Sale Criteria

Sale criteria.

In SLB transactions, the sale should comply with the provisions of ASC Topic 606. “Revenues from Contracts with Customers.” Topic 842 aligns lessee and lessor accounting in several key respects with the provisions of revenue recognition guidance in Topic 606, and does not differentiate between leases of real estate and leases of other assets.

Seller-lessees can account for the transfer of assets as a sale if the following two conditions exist (ASC 842-40-25-1):

  • A contract exists, based on ASC 606-10-25-1 through 25-8
  • The seller-lessee satisfies its performance obligation by transferring control of assets to the buyer-lessor (ASC 606-10-25-30).

Sale of assets by seller-lessees implies that buyer-lessors (or the customers) have obtained control of assets. If the transaction fails as a sale, it also fails as a SLB transaction. In a bona fide SLB transaction, a seller-lessee recognizes the full amount of the gain from a SLB transaction (ASC 842-40-25-1).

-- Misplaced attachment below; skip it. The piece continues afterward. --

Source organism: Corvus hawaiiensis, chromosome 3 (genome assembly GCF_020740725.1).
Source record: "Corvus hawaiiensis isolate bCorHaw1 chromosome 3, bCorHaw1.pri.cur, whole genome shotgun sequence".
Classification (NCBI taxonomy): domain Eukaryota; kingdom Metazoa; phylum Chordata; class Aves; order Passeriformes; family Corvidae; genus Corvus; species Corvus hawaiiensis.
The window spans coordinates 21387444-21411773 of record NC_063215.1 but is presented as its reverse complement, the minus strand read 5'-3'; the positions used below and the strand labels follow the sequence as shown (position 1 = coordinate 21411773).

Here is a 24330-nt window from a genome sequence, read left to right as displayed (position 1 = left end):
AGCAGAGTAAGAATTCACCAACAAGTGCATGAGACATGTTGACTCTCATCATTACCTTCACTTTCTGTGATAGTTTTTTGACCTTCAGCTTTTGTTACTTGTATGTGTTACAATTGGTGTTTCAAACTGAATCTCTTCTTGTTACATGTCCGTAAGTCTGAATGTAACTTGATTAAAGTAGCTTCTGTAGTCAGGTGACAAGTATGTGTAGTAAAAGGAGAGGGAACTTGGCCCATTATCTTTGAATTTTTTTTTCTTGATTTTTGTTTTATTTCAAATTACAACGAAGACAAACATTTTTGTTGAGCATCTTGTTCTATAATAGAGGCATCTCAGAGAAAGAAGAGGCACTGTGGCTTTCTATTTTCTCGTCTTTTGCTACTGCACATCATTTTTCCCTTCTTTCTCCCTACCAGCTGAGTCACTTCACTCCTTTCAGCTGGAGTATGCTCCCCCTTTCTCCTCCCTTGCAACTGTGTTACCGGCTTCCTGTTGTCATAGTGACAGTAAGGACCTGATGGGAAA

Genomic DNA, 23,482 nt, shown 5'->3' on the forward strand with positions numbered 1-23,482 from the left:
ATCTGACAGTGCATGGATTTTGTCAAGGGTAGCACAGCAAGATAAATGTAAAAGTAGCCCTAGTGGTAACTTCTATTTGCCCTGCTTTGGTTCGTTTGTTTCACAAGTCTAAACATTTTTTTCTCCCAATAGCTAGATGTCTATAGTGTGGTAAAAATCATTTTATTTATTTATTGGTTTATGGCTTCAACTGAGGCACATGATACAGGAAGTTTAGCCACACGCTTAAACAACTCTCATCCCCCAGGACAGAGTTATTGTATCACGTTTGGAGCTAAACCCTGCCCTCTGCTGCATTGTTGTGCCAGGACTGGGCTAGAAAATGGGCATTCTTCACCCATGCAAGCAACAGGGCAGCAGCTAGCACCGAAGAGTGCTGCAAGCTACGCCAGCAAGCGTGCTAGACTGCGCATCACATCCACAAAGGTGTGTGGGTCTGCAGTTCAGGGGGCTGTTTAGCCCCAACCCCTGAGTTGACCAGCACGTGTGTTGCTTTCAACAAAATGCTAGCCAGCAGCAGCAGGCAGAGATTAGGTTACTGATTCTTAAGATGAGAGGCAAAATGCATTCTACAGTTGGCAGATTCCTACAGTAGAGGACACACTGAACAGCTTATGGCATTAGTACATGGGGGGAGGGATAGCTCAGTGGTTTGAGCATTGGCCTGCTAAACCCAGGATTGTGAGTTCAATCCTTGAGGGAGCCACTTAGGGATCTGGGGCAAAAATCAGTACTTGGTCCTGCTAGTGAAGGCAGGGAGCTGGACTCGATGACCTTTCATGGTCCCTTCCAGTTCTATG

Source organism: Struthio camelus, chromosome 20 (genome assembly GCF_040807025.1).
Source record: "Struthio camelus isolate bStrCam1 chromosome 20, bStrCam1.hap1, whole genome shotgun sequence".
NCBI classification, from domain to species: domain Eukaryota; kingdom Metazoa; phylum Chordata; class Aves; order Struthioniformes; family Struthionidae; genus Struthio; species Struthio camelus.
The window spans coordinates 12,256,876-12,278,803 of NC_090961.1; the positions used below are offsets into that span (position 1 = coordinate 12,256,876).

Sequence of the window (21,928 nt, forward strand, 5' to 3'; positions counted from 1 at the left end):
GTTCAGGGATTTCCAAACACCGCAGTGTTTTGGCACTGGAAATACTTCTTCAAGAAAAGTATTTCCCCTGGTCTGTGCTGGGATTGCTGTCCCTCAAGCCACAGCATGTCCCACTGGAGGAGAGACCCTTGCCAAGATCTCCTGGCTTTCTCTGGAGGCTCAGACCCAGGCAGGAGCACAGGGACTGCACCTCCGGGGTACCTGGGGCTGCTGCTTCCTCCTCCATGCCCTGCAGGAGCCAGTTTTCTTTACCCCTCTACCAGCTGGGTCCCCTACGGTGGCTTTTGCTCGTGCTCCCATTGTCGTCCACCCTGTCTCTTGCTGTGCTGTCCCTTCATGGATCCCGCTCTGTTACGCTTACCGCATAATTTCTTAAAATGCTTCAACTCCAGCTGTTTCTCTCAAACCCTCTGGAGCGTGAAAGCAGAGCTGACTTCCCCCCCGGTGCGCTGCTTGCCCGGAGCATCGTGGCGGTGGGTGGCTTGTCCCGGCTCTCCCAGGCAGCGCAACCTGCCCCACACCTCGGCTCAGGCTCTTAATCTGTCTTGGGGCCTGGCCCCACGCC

If the leaseback phase of a SLB transaction fails, the buyer-lessor classifies the transaction as a sales-type or direct financing lease, and the seller-lessee classifies it as a finance lease (ASC 842-40-25-2).

Control criteria.

If a seller-lessee controls the underlying asset—that is, it can direct its use and obtain substantially all of its remaining benefits—before transferring it to a buyer-lessor, the transaction may be classified as a SLB transaction if the other criteria have been satisfied (ASC 842-40-55-1). If, however, the seller-lessee does not obtain control of the underlying asset, even if it obtains the legal title, before transferring it to buyer-lessor, the transaction fails as a SLB transaction (ASC 842-40-55-2).

A buyer-lessor obtains control of an asset when a contract exists (ASC 606-10-25-1 through 25-8) and the seller-lessee has performed its obligations by transferring control of assets to the buyer-lessor. ASC Topic 606 identifies five indicators that a customer (in this case a buyer-lessor) has obtained control of an asset:

  • Customer has legal title
  • Customer has physical possession
  • Customer has the significant risks and rewards of ownership
  • Customer has accepted the asset
  • Seller has a present right to payment.

The guidance presents the above as indicators rather than criteria, and not all indicators must be present to conclude that a buyer-lessor has control of the transferred asset. Clearly, these indicators have shifted judgment for transfer of control in SLB transactions to buyer-lessors.